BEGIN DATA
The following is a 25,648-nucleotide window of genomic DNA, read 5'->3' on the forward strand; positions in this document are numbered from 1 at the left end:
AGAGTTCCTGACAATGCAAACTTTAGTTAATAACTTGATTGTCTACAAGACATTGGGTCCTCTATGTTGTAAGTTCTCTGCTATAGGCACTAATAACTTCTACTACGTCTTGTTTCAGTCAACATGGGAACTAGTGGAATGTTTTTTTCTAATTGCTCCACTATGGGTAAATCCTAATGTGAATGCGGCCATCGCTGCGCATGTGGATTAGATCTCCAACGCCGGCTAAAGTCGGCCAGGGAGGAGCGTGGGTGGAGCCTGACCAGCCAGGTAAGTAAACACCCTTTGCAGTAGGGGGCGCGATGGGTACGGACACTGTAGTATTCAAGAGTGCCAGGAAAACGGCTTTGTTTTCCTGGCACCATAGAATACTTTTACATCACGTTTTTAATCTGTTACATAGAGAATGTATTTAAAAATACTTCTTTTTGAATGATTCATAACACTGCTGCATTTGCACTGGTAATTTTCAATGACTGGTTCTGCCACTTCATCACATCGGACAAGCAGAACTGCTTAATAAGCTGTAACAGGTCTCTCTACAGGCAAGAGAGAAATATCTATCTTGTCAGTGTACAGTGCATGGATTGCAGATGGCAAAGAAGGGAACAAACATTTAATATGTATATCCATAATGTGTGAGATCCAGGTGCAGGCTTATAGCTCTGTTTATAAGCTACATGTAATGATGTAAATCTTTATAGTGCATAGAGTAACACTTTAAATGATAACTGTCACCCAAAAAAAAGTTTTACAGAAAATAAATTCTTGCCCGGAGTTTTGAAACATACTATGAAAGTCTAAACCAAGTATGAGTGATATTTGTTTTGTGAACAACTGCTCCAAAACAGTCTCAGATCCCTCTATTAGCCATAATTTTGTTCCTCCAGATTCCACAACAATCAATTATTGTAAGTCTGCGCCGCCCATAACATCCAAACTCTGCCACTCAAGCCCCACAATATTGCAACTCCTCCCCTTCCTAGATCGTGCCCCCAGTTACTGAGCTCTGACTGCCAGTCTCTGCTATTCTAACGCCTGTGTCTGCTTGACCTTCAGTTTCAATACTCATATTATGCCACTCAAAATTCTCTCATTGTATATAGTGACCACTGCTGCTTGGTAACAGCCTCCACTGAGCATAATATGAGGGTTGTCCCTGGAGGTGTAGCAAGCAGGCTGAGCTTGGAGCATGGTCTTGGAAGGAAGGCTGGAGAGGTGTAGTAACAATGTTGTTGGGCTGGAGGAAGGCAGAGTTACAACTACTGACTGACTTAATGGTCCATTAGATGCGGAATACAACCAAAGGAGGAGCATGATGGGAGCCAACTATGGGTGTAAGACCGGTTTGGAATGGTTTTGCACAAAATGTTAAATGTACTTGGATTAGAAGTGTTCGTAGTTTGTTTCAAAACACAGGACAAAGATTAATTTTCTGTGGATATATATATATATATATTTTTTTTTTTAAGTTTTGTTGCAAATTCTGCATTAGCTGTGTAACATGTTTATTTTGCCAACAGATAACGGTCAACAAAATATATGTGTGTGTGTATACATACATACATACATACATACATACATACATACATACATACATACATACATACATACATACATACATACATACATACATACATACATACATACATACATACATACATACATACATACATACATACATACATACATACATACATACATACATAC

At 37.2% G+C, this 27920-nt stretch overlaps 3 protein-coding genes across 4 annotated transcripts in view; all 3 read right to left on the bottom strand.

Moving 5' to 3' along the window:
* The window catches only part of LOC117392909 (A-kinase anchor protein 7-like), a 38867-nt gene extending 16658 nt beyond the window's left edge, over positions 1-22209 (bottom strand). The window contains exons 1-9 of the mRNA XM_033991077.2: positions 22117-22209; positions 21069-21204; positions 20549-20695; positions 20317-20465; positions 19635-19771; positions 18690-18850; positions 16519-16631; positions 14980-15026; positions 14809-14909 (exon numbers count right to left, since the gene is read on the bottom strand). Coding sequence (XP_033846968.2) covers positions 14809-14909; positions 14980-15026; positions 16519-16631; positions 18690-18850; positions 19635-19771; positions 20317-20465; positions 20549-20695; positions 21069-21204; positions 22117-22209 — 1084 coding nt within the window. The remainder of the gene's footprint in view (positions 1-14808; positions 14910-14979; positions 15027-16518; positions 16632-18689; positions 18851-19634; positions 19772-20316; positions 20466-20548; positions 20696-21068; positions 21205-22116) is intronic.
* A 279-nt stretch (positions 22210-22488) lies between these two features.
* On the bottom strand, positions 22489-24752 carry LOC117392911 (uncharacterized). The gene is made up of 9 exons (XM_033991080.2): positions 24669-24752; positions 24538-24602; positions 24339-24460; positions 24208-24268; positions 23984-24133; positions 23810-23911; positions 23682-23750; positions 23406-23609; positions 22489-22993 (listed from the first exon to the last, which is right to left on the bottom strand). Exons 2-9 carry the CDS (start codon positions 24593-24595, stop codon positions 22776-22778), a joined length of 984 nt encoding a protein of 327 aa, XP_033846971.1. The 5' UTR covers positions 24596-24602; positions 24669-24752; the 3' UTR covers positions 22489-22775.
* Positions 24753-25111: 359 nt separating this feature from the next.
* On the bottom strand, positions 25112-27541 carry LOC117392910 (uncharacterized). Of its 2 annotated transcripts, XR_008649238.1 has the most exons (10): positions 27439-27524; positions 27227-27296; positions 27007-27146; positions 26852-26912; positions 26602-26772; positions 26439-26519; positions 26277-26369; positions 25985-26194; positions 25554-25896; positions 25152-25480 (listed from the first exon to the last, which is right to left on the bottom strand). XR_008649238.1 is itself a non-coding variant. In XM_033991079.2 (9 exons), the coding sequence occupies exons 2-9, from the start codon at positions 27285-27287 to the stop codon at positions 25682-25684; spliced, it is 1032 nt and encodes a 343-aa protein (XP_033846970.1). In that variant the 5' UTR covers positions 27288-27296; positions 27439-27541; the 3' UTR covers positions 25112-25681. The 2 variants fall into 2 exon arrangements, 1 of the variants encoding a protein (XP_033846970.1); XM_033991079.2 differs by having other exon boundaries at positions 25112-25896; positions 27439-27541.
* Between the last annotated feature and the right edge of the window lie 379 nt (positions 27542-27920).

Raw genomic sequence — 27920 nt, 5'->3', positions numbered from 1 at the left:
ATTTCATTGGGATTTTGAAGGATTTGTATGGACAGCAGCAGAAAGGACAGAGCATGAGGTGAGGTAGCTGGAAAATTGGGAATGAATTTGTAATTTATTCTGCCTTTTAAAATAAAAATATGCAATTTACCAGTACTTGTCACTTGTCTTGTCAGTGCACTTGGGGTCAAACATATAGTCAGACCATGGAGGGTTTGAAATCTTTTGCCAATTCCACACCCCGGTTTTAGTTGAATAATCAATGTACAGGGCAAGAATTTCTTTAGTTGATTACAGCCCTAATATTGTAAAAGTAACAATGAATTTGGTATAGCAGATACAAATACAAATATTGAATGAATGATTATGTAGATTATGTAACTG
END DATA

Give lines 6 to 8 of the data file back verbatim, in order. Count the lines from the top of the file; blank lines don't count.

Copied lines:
* A 279-nt stretch (positions 22210-22488) lies between these two features.
* On the bottom strand, positions 22489-24752 carry LOC117392911 (uncharacterized). The gene is made up of 9 exons (XM_033991080.2): positions 24669-24752; positions 24538-24602; positions 24339-24460; positions 24208-24268; positions 23984-24133; positions 23810-23911; positions 23682-23750; positions 23406-23609; positions 22489-22993 (listed from the first exon to the last, which is right to left on the bottom strand). Exons 2-9 carry the CDS (start codon positions 24593-24595, stop codon positions 22776-22778), a joined length of 984 nt encoding a protein of 327 aa, XP_033846971.1. The 5' UTR covers positions 24596-24602; positions 24669-24752; the 3' UTR covers positions 22489-22775.
* Positions 24753-25111: 359 nt separating this feature from the next.